Shortly after my breakup I got a pair of shoes fixed by the cobbler on Nicholson Street. I waited while she polished my shoes, and there was something in the care with which she buffed the rounded heels that made me burst into tears. I was being looked after by hands that take care and want the best. She was kind. We joked together about the awkward emotions of breakups. The whole body can be taken over by these moments: they are not solely of the mind and the heart, but my stomach—with its very Jewish IBS curses—felt these emotions deeply. There were so many levels and layers to the strangeness of those times.

My Jewishness and my Jewish body has been an issue in some relationships, but not all. My body can do some things but not others. At times I’ve cursed my body for what I think it can’t do. I don’t always give it credit for what it can do.

When I started living by myself, six years ago now, I started baking a lot more, and with lockdowns that increased. Cakes could be easily transported and shared. Every Shabbos dinner I take cake to my parents’ place and my mum talks about how I’m good at baking like my grandmother was. I make mostly butter cakes, apple cakes, cheese cakes, lemon cakes. Simple and warming, rounded.

In the last part of 2021, that same friend took me to an outdoor exercise group. I had had to break up with my therapist, who had helped me in some ways but who had become inappropriate, and exercise would keep my brain moving. I’ve kept going, both in the gym and with the group, and I now have muscles and can do sit ups. My body remains pleasingly soft, but has grown a firmness. But I am resolute that this is not a Zionist strength. It’s to make me more at home in my body and with what it can do in the world and in relationships. When it winds with other bodies, it feels different now. I still have some way to go, but I am more in my body. My body is sturdy. I hope it can fight.

I sat recently in a meeting with someone objectionable and pondered how in different circumstances I would fight them. Physically. I thought about punching them in the neck. But civility prevents such things happening. We have agreed on rules for what bodies can do in particular places. We agree to some of these rules without even knowing it. Such is the bodily discourse.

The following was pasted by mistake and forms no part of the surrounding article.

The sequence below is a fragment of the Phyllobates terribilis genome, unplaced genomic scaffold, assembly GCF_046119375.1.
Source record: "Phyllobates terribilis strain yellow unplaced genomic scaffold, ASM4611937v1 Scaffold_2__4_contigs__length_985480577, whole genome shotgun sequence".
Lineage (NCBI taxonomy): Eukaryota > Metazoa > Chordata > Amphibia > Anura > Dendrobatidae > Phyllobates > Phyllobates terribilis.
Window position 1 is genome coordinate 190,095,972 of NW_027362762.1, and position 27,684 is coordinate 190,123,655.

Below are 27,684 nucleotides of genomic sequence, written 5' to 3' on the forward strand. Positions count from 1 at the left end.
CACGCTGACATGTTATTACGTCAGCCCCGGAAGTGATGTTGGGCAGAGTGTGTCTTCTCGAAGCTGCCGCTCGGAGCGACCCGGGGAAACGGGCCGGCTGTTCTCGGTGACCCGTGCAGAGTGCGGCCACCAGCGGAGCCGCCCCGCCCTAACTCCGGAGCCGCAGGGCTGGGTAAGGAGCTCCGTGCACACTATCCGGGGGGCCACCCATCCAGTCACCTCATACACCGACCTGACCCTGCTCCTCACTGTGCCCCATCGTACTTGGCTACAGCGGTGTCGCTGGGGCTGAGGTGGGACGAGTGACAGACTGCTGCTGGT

Bodies are a relationship, they contain stories and ideas and histories, some of which we make and some of which we are made by, in a circular never-ending movement. Sometimes it makes me weep a little, thinking about this little body of mine in space, all the conversations and moments it has been part of. That tram to work that takes me past my grandparents’ places also takes me past what I’ve come to term ‘exes row’, a short span of streets where three of my exes live(d). Stories are overlayered. Nothing is only one thing. The roundness of life comes for us all, maybe.


This piece was funded through the generous support of the City of Melbourne.

Jordy Silverstein

Jordana Silverstein is a Senior Research Fellow in the Melbourne Law School. A social and cultural historian, she is the author of Cruel Care: A History of Children at our Borders (Monash University Publishing, 2023) and Anxious Histories: Narrating the Holocaust in Jewish Communities at the Beginning of the Twenty-First Century (Berghahn Books, 2015).

More by Jordy Silverstein ›